The United States Women’s U18 team is off to a 2-0 start at the World U18s in Japan after winning their opening game against Russia and then defeating Canada, both by 3-2 scores.
It’s not unexpected to see the US perfect through their first two games, but a great start nonetheless.
These games were both played at 2am my local time—I’m all for growing the game, but never put one of these in Asia again please—so I only made it through the first period of the Russia game, and just watched the replay of the Canada game. Here are my thoughts on the team so far:
-The US line-up has looked like this so far:
Hannah Bilka-Casey O’Brien-Makenna Webster
Abbey Murphy-Katie Knoll-Dominique Petrie
Kiara Zanon-Lacey Eden-Sydney Shearen
Sydney Bard-Audrey Wethington-Clara Van Wieren
As I predicted before tournament, the US tried to balance out their lines by separating Abbey Murphy from Casey O’Brien and Makenna Webster. Also as I predicted, when the US really needed it, they were back together. Tied 2-2 heading into the third period, that line was reunited and it took them all of two shifts to score the game-winning goal(and they had two fantastic chances to score prior to that goal).
I suspect they’ll go back to their original set-up for the rest of the prelims. It will be interesting to see what they do should they meet Canada again though. Do they wait until later in the game to match those three up, or go with it from the start?
The US rolled through their four lines for about the first half of the game with the fourth line eventually disappearing in the third period.
Haley Winn-Maggie Nicholson
Caroline Harvey-Kate Monihan
Hadley Hartmetz-Maddy Samoskevich
Mallory Uihlein-Lauren Bernard
This was my biggest area of concern coming into the tournament. While they weren’t perfect against Canada, I came out of the game pretty happy with how they played. Winn and Nicholson were very solid together as a top pairing. Winn is living up to her billing, quarterbacking the top PP unit and logging lots of minutes.
Caroline Harvey had a great game anchoring the second unit, which is huge for the US. Hartmetz and Samoskevich are both great puck movers, but were a little rough defensively, which is why their ice time decreased a bit in the third period when the US was trying to protect their lead. Uihlein and Bernard were used more sparingly, though Bernard saw a lot more ice time in the third period playing with Caroline Harvey. Not sure if that’s because there is a comfort level with those two playing at Selects Academy or if there was an injury or what. I thought Monihan had been really good up to that point, and the second period was almost universally a disaster for Bernard. But it worked out. Bernard had a better third period, and Canada never really threatened to tie the game.
Skylar Vetter got the first two games and did the job. I can’t fault her on any of the goals allowed, and she made a couple nice stops against Canada. All the US should really need out of their is to not let in a back-breaking softie. We might see somebody else in the preliminary round, but Vetter will start the big games.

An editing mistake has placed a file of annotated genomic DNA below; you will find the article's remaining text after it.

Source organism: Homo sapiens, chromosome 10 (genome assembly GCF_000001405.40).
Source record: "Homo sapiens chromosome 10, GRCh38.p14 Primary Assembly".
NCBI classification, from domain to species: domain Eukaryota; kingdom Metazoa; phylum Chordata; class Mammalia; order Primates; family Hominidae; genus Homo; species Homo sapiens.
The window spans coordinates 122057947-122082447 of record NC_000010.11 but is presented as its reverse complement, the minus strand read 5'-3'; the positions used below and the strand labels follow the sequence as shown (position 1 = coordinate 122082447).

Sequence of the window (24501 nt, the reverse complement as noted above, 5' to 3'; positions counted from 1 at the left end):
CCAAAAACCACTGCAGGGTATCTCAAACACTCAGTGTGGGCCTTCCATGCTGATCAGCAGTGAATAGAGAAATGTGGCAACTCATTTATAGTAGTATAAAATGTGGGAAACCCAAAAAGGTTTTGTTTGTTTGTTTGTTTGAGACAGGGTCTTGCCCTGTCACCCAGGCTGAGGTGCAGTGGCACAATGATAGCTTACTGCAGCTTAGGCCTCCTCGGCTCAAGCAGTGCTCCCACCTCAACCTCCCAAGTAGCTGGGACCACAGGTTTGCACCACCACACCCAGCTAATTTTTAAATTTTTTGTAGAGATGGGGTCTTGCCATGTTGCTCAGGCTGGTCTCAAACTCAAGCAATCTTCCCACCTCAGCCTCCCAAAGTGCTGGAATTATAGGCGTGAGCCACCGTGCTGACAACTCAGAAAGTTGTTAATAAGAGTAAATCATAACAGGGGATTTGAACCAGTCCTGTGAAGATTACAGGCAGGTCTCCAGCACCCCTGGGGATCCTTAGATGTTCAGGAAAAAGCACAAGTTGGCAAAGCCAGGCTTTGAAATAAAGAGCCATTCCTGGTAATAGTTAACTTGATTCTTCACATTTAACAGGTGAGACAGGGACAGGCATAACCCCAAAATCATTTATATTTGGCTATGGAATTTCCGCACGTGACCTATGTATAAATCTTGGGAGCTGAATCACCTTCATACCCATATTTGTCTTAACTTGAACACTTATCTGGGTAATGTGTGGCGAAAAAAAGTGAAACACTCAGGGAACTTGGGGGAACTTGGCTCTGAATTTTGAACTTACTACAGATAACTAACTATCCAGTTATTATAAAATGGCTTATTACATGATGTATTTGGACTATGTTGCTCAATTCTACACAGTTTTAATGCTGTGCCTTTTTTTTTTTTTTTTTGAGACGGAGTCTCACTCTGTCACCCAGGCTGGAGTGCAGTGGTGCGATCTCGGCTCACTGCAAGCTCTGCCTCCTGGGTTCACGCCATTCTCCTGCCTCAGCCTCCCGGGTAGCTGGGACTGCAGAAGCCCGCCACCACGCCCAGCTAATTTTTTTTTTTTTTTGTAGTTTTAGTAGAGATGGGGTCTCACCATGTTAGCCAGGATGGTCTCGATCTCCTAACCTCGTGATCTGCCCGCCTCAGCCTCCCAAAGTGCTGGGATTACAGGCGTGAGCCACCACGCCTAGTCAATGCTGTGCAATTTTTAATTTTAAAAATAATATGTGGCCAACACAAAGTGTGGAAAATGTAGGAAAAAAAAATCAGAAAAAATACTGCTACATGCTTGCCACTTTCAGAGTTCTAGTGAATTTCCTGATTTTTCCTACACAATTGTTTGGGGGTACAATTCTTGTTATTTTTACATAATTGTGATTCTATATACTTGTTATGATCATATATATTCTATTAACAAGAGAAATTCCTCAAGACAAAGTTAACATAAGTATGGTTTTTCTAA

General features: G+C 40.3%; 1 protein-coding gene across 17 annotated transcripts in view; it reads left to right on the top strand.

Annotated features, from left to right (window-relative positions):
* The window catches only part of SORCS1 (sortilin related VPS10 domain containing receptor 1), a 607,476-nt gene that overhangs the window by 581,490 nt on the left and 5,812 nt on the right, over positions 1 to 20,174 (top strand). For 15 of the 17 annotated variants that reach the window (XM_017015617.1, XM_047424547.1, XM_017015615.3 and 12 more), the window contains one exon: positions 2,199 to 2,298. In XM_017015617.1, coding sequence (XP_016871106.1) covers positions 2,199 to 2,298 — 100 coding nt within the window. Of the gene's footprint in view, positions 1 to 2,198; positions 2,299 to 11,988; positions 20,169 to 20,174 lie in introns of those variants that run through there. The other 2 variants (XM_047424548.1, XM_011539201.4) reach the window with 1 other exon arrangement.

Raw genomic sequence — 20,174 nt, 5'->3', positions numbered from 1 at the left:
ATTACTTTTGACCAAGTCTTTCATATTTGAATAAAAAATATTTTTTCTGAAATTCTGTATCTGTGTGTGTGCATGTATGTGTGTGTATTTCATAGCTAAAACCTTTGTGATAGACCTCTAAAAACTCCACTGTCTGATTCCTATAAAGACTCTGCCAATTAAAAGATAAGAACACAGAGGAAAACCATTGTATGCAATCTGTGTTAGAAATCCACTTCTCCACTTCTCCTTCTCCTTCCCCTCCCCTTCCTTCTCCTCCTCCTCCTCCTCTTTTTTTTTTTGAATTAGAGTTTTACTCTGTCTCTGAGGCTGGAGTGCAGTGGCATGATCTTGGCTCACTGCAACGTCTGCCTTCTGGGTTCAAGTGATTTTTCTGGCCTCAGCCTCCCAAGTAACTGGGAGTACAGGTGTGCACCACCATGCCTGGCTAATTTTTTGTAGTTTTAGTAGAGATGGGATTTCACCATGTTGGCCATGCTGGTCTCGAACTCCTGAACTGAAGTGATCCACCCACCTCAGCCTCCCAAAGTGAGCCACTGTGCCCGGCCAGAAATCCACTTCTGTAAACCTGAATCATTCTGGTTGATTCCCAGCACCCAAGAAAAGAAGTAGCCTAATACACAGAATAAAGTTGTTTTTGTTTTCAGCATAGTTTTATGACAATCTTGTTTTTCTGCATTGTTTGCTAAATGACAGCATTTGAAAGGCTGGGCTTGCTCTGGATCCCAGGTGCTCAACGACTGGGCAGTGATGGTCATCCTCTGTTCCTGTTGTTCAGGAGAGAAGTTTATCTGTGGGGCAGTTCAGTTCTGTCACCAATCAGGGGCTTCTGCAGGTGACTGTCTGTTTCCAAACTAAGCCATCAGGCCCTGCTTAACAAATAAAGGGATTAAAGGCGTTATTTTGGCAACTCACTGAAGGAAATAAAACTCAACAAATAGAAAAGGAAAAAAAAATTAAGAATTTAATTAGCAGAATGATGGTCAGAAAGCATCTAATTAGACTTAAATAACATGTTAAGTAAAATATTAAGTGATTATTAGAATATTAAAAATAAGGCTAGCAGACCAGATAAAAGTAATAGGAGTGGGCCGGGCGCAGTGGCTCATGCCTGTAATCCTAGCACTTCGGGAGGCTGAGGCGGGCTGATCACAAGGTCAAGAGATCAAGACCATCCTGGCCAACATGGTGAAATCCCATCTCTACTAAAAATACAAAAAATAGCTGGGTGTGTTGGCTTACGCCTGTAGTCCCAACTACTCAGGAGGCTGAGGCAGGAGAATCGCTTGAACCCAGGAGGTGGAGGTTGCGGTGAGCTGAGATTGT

-The US survived their opening game against Russia with a 3-2 win. I wouldn’t put too much stock in the close score. These teams get limited practice time together and don’t play any exhibitions, which means the first game can be a little rough as they try to piece things together on the fly at game speed. Last year’s first day of the tournament saw the US slog to a 1-1 tie with Sweden and Canada get upset by Russia. Just getting a win is enough in the first game.
Here are all the goals, scored to public domain electric guitar music.
The US still maintains a healthy speed advantage over the Canadians and that showed in this game. It felt like the US had a pretty healthy advantage in terms of puck possession and offensive zone time, though it felt like when Canada was able to attack offensively, they were slightly more dangerous.
That was the case on the game’s first goal. Canada took advantage of a pretty lazy US turnover behind their own net and were able to find their top sniper, Julia Gosling alone in the high slot for a pretty goal.
The second Canada goal came early in the second period. Lauren Bernard got caught in the neutral zone drifting a little too far towards the strong side of the ice, leaving Laura Cote free on the weak side. Cote caught a pass and had the speed to break in with a clear shot that she finished. The same thing would happen to Canada on Team USA’s second goal. Weak side defender got caught cheating across the midline of the ice, and nobody is going to catch Abbey Murphy if she gets a step. That’s the type of thing defensemen can get away with when they’re playing back with their club teams, but doesn’t work against the world’s elite players.
The turning point in the game came shortly after Canada went up 2-0. Canada’s Alexie Guay made a very uncharacteristic turnover at the US blue line, springing Dominique Petrie for a breakaway. She converted and all the momentum in the game shifted. Murphy was able to score 14 seconds later and the US went from being in a huge hole to tied in an instant.
From there, the US continued to control play and finally got their goal from their big line in the third period. Canada became increasingly reliant on their top line for offense, and that seemed to have diminishing returns as the game progressed and their ice time added up. Canada had a few chances, but the one-goal lead never seemed seriously threatened late in the game.
I think this game showed the recipe for success for the US in a potential gold medal match-up with Canada. They just need lines 2-4 to keep even with Canada’s 2-4 lines, and then have Murphy-O’Brien-Webster outscore Canada’s top line. Hopefully as the tournament progresses, the US will get a little more efficient with their power play, and be able to take better advantage of all the o-zone time they get.